Government set to revoke mandatory COVID jabs for health and social care staff
Regulations making vaccines a condition of deployment for health and social care staff are set to be revoked, subject to public consultation and parliamentary approval, the Health and Social Care Secretary has announced.
In November 2021, the UK Government announced a legal requirement for frontline health and social care workers to be double jabbed by 1 April 2022. The Department of Health and Social Care (DHSC) said this mandatory requirement would help ensure the most vulnerable patients gain the greatest possible levels of protection against coronavirus infection.
At the time, this legislation gained a very mixed reaction from major health and social care organisations.
Matthew Taylor, Chief Executive at the NHS Confederation, believed that this mandatory requirement was a positive move as it prevents patients from getting avoidable infection from what he said was set to be the “most challenging winter on record”.
In contrast, Karen Middleton, Chartered Society of Physiotherapy Chief Executive, opposed the decision, saying that a lack of available alternatives was unfair, and that it could prove to be a counterproductive decision when the NHS was already under extreme pressure.
William Lee, Policy & Parliamentary Executive at the British Healthcare Trades Association (BHTA), also highlighted that the government had not considered alternatives to compulsory coronavirus vaccines and that explaining why mandatory jabs was the preferred option would have strengthened the government’s argument.
Now, DHSC has done a U-turn on compulsory COVID-19 vaccines for frontline health and social care workers. These changes with be subject to a period of consultation, parliamentary approval and will require a change to the regulations already laid.
It comes as the Omicron variant is now the dominant variant in the UK, representing 96 percent of cases, according to the government. The latest data from the UK Health Security Agency (UKHSA) shows boosters are around 90 percent effective in preventing hospitalisation from Omicron soon after they are administered.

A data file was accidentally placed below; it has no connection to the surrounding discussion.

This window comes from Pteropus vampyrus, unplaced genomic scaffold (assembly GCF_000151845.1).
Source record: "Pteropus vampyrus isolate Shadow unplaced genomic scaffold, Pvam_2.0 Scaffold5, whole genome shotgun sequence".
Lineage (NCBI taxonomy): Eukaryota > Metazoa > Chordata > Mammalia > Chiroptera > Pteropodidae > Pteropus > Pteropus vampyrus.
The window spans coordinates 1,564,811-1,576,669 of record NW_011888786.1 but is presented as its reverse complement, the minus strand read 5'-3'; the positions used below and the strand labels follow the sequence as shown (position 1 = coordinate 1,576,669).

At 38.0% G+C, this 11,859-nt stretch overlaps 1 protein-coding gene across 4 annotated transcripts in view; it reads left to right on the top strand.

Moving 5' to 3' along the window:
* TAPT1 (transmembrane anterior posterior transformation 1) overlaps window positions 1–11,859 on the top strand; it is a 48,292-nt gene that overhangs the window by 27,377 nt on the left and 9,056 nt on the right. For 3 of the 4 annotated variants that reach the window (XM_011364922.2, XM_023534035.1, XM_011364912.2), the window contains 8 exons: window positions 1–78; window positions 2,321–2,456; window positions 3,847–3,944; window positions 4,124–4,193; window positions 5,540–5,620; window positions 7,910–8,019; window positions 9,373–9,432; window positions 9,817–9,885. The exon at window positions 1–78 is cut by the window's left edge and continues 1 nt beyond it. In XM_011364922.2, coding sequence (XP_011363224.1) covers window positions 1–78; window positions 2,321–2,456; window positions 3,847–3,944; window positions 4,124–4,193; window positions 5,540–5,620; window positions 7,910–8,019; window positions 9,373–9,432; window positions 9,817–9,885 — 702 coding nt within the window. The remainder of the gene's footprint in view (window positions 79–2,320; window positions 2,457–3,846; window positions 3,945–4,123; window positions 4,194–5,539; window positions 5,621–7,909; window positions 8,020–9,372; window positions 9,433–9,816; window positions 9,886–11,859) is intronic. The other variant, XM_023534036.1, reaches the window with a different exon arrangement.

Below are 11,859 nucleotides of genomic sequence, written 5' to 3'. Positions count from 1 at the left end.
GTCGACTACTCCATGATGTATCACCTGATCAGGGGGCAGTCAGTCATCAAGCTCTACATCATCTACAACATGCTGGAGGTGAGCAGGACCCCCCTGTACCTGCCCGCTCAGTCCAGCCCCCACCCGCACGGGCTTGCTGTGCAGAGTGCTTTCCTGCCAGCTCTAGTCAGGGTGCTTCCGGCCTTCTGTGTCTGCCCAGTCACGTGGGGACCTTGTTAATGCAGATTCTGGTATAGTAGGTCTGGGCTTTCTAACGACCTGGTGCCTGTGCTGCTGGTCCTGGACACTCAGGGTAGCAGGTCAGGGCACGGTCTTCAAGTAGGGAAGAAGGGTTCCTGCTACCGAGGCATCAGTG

Over 37 million boosters in the UK have now been administered. This, coupled with the lower levels of hospitalisation and mortality, suggests the population as a whole is now better protected, with the latest evidence suggesting that the risk of presentation to emergency care or hospital admission is approximately half of that for Delta, according to DHSC.
As a result, the government has re-examined the mandatory vaccination policy. It notes that the balance of opportunities and risks of the policy have now changed with the dominance of Omicron. The booster rollout has been successful, and workforce challenges remain.
While the legal requirement on deployment is set to be revoked, those working in health and social care still have a professional duty to get vaccinated, the government reinforces.
The government will now work closely with Royal Colleges and professional regulators to strengthen guidance and consult on updates to the DHSC’s Code of Practice for regulated providers to strengthen the requirements in relation to COVID-19, which applies to all CQC-registered providers of all health and social care in England.